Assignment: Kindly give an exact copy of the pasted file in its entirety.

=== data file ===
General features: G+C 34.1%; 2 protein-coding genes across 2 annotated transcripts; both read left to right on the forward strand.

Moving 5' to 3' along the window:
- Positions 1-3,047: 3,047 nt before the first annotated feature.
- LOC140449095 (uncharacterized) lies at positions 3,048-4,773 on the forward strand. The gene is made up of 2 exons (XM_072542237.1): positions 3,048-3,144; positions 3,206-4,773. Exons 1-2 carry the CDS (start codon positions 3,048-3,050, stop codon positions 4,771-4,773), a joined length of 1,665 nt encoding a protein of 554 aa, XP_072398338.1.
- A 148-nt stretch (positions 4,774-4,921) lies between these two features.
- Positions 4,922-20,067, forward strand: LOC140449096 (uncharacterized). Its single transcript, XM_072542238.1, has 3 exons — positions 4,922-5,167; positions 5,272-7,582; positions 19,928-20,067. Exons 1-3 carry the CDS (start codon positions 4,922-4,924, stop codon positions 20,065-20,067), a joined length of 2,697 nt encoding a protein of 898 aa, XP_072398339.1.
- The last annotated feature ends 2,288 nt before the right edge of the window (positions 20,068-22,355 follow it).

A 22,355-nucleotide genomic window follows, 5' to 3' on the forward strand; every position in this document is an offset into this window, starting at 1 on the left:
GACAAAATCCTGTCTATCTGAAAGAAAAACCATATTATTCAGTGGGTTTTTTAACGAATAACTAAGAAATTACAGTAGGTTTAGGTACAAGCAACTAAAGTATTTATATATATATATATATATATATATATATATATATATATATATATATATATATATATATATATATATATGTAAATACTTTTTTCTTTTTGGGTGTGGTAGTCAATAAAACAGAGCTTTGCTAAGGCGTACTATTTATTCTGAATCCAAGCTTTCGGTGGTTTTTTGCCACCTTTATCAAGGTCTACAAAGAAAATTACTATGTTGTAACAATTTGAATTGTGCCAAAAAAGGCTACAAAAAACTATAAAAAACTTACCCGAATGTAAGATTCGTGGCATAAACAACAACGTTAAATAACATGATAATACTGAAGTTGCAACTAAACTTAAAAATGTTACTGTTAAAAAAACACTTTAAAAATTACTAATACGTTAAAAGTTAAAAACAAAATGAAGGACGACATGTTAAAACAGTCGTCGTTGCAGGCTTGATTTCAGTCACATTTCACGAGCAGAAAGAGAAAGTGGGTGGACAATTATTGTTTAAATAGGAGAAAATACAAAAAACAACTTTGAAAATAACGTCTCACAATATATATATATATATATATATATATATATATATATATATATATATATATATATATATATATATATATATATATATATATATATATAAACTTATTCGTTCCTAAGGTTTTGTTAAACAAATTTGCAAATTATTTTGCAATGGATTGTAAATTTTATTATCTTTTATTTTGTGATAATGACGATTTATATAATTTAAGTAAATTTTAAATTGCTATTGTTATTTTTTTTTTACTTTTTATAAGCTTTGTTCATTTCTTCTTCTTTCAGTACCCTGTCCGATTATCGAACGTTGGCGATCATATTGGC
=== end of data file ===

General features: G+C 34.1%; 2 protein-coding genes across 2 annotated transcripts; both read left to right on the forward strand.

Moving 5' to 3' along the window:
- Positions 1-3,047: 3,047 nt before the first annotated feature.
- LOC140449095 (uncharacterized) lies at positions 3,048-4,773 on the forward strand. The gene is made up of 2 exons (XM_072542237.1): positions 3,048-3,144; positions 3,206-4,773. Exons 1-2 carry the CDS (start codon positions 3,048-3,050, stop codon positions 4,771-4,773), a joined length of 1,665 nt encoding a protein of 554 aa, XP_072398338.1.
- A 148-nt stretch (positions 4,774-4,921) lies between these two features.
- Positions 4,922-20,067, forward strand: LOC140449096 (uncharacterized). Its single transcript, XM_072542238.1, has 3 exons — positions 4,922-5,167; positions 5,272-7,582; positions 19,928-20,067. Exons 1-3 carry the CDS (start codon positions 4,922-4,924, stop codon positions 20,065-20,067), a joined length of 2,697 nt encoding a protein of 898 aa, XP_072398339.1.
- The last annotated feature ends 2,288 nt before the right edge of the window (positions 20,068-22,355 follow it).

A 22,355-nucleotide genomic window follows, 5' to 3' on the forward strand; every position in this document is an offset into this window, starting at 1 on the left:
GACAAAATCCTGTCTATCTGAAAGAAAAACCATATTATTCAGTGGGTTTTTTAACGAATAACTAAGAAATTACAGTAGGTTTAGGTACAAGCAACTAAAGTATTTATATATATATATATATATATATATATATATATATATATATATATATATATATATATATATATATATATGTAAATACTTTTTTCTTTTTGGGTGTGGTAGTCAATAAAACAGAGCTTTGCTAAGGCGTACTATTTATTCTGAATCCAAGCTTTCGGTGGTTTTTTGCCACCTTTATCAAGGTCTACAAAGAAAATTACTATGTTGTAACAATTTGAATTGTGCCAAAAAAGGCTACAAAAAACTATAAAAAACTTACCCGAATGTAAGATTCGTGGCATAAACAACAACGTTAAATAACATGATAATACTGAAGTTGCAACTAAACTTAAAAATGTTACTGTTAAAAAAACACTTTAAAAATTACTAATACGTTAAAAGTTAAAAACAAAATGAAGGACGACATGTTAAAACAGTCGTCGTTGCAGGCTTGATTTCAGTCACATTTCACGAGCAGAAAGAGAAAGTGGGTGGACAATTATTGTTTAAATAGGAGAAAATACAAAAAACAACTTTGAAAATAACGTCTCACAATATATATATATATATATATATATATATATATATATATATATATATATATATATATATATATATATATATATATATATATATATATAAACTTATTCGTTCCTAAGGTTTTGTTAAACAAATTTGCAAATTATTTTGCAATGGATTGTAAATTTTATTATCTTTTATTTTGTGATAATGACGATTTATATAATTTAAGTAAATTTTAAATTGCTATTGTTATTTTTTTTTTACTTTTTATAAGCTTTGTTCATTTCTTCTTCTTTCAGTACCCTGTCCGATTATCGAACGTTGGCGATCATATTGGC